The Binaural Audio ID

Binaural recording – use headphonesWe are very happy to introduce and share a new development for binaural audio recording. We hear from a lot of listeners who sometimes find the differences between binaural audio recordings, near-binaural “spatial” recordings, and standard stereo recordings confusing.

We’ve had many great discussions and brainstorming sessions with some other binaural audio producers, which have pointed out a need for a standard binaural identifier, or icon.

Now of course, there are some different ideas about what exactly constitutes a binaural recording. However, we at Kall Binaural Audio, and the majority of our colleagues agree that there are just two key elements:

  1. Binaural audio requires a left and right channel, one for each ear, and they must be kept discrete both during recording and playback.
  2. During the recording, these channels must be captured by microphones placed inside the pinnae (outer ears) of either a person, or a mannequin (dummy) head, so as to make use of a Head Related Transfer Function.


We will be including the Binaural Audio ID on all of our new recordings, and we welcome you to use it too. Feel free to use the Binaural Audio ID on any recording you make that is captured according to the criteria listed above. Possible uses could include:

  • Album covers or CD labels that include binaural recordings
  • Advertisements for binaural audio recordings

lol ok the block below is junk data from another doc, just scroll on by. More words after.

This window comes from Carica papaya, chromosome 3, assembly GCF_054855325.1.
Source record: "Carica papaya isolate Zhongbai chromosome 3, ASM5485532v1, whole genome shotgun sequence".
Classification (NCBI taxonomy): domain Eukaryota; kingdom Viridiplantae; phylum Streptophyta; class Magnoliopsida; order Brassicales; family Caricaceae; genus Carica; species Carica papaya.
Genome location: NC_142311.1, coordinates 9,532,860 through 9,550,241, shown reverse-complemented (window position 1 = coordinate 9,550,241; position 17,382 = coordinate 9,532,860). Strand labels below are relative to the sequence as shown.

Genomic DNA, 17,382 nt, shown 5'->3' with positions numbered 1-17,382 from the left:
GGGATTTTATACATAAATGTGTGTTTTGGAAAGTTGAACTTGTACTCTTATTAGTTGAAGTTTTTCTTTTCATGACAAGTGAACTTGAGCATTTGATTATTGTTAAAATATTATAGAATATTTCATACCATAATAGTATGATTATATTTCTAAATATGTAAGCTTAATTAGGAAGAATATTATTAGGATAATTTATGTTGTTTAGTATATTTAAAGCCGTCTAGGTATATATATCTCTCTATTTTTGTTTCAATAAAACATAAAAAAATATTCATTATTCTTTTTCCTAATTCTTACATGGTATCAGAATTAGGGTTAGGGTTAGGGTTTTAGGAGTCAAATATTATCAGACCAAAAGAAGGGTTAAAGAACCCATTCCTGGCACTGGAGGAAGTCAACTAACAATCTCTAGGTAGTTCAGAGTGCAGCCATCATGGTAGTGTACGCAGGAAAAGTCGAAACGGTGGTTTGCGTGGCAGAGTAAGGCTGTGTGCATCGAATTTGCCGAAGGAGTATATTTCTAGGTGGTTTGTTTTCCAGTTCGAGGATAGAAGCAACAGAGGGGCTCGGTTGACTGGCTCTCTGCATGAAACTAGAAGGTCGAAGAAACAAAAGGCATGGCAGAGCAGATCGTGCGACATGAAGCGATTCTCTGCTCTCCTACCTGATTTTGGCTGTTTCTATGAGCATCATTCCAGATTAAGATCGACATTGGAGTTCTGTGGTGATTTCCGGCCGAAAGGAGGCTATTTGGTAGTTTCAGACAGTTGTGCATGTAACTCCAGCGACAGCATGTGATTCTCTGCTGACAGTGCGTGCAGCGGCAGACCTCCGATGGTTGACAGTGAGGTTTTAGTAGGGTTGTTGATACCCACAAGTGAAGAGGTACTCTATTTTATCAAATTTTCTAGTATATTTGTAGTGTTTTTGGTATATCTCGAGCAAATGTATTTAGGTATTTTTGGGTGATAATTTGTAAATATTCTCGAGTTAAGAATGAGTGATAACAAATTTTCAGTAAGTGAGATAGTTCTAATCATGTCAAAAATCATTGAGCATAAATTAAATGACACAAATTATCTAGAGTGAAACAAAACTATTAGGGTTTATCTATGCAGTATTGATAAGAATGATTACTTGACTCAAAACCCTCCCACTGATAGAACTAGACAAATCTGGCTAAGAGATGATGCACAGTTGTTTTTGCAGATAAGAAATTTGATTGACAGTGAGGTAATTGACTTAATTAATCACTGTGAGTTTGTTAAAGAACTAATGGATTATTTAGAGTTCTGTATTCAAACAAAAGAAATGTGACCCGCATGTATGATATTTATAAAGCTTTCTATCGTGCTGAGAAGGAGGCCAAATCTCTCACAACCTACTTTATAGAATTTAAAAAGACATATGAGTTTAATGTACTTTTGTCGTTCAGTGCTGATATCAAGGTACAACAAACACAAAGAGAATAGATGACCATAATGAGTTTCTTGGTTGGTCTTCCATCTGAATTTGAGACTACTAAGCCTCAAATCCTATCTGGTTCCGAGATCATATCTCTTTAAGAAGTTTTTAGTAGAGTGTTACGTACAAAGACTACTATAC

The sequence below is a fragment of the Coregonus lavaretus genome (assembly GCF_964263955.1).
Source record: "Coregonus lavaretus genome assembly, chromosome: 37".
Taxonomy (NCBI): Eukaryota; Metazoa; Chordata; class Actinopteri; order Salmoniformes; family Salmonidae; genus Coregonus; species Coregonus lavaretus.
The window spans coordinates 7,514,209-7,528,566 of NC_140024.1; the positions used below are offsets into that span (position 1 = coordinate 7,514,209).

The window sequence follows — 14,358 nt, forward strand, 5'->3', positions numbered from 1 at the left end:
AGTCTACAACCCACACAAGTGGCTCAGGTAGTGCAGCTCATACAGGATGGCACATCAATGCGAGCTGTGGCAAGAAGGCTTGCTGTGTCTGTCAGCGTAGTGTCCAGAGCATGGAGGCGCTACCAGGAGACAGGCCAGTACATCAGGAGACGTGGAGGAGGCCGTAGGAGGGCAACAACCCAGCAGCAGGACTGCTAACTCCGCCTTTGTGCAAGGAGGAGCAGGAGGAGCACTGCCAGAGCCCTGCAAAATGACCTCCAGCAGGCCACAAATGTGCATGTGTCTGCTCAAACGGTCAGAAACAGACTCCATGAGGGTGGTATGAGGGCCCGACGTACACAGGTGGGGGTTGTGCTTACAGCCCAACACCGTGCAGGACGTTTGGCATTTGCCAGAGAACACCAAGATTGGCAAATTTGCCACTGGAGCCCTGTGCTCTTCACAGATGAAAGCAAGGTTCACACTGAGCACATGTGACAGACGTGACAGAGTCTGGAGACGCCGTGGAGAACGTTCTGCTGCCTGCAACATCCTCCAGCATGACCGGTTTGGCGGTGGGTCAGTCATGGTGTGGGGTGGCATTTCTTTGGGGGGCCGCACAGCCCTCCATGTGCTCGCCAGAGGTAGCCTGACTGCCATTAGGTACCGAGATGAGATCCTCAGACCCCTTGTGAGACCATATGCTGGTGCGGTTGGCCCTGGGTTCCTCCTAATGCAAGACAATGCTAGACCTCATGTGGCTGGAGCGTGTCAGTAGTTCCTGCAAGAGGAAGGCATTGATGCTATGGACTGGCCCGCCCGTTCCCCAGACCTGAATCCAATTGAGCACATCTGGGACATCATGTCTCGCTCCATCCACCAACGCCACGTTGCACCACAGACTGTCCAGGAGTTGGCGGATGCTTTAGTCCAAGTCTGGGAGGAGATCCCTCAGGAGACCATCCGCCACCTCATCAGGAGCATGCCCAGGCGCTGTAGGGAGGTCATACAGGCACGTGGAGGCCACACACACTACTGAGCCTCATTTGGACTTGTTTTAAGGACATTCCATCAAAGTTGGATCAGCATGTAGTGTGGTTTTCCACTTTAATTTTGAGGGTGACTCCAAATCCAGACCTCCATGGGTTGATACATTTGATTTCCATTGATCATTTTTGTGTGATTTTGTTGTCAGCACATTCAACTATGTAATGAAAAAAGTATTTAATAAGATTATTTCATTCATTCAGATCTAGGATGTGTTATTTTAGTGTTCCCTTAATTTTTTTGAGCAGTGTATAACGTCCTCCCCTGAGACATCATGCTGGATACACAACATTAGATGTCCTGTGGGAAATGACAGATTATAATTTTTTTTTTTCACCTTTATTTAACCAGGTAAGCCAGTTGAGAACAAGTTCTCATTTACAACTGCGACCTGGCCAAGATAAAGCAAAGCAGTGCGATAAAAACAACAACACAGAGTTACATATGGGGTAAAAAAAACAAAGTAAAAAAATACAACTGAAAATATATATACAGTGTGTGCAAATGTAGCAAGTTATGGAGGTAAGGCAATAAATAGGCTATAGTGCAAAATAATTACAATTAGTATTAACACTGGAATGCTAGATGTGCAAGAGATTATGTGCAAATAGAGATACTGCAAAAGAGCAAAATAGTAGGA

• Digital image meta data for MP3s etc


  • For the purposes of this ID, recordings made with a Jecklin disc, glasses-mounted microphones, or lapel microphones are not true binaural, but near-binaural, headphone-enhanced spatial audio. While this ID is therefore not intended to be used with them, check out our sister Spatial Audio ID if you record in a near-binaural spatial audio format,
  • The Binaural Audio ID is also not intended for use in association with binaural brainwaves or binaural beats.

(PS. More on spatial audio another time, but please read our previous article about Binaural Recording vs Binaural Beats for more information…)

Dummy head microphone – Binaural Audio ID: YES

Jecklin disc

Jecklin disc – Binaural Audio ID: NO

Binaural beats or brainwaves

Binaural beats – Binaural Audio ID: NO


The Kall Binaural Audio “Binaural Audio ID” is shared under the Creative Commons License. You are free to use it for its intended purpose at no charge, and are restricted only from modifying or taking credit for it. Click on the link below for more details.

Creative Commons License
Binaural Audio ID by Kall Binaural Audio is licensed under a
Creative Commons Attribution-NoDerivs 3.0 Unported License.

Download Links

Click on the links below to download either version of the ID as either a .PNG or .EPS file.


The Binaural ID was designed by Alex Kall for Kall Binaural Audio, with input from Mark Jay at Immersifi Recording Services and James Hall at Jawbone.


About the Author

Alex KallI'm the owner and head engineer here at Kall Binaural Audio. Aside from my career/love affair with binaural audio recording, I've worked as Symphony Nova Scotia’s stage manager and marketing coordinator, and am also a freelance bass player and designer.View all posts by Alex Kall →

  1. Brian KatzBrian Katz06-02-2013

    Your specification for use of the binaural logo currently appears restricted to direct recordings, not synthesized binaural audio, which employ for example convolutions with HRTFs. Could you please clarifiy if the term “recording” can be extrapolated to a more generalized binaural “audio”?

    • Alex KallAlex Kall08-14-2013

      Hi Brian and thanks for your comment. It’s tricky to accurately draw the line between what qualifies as binaural audio and what does not. I would include synthesized binaural recordings in my own definition, provided that they take into account the size and shape of both a human head and its pinnae in whatever methods they use to recreate the three dimensional sound space. I hope that’s helpful.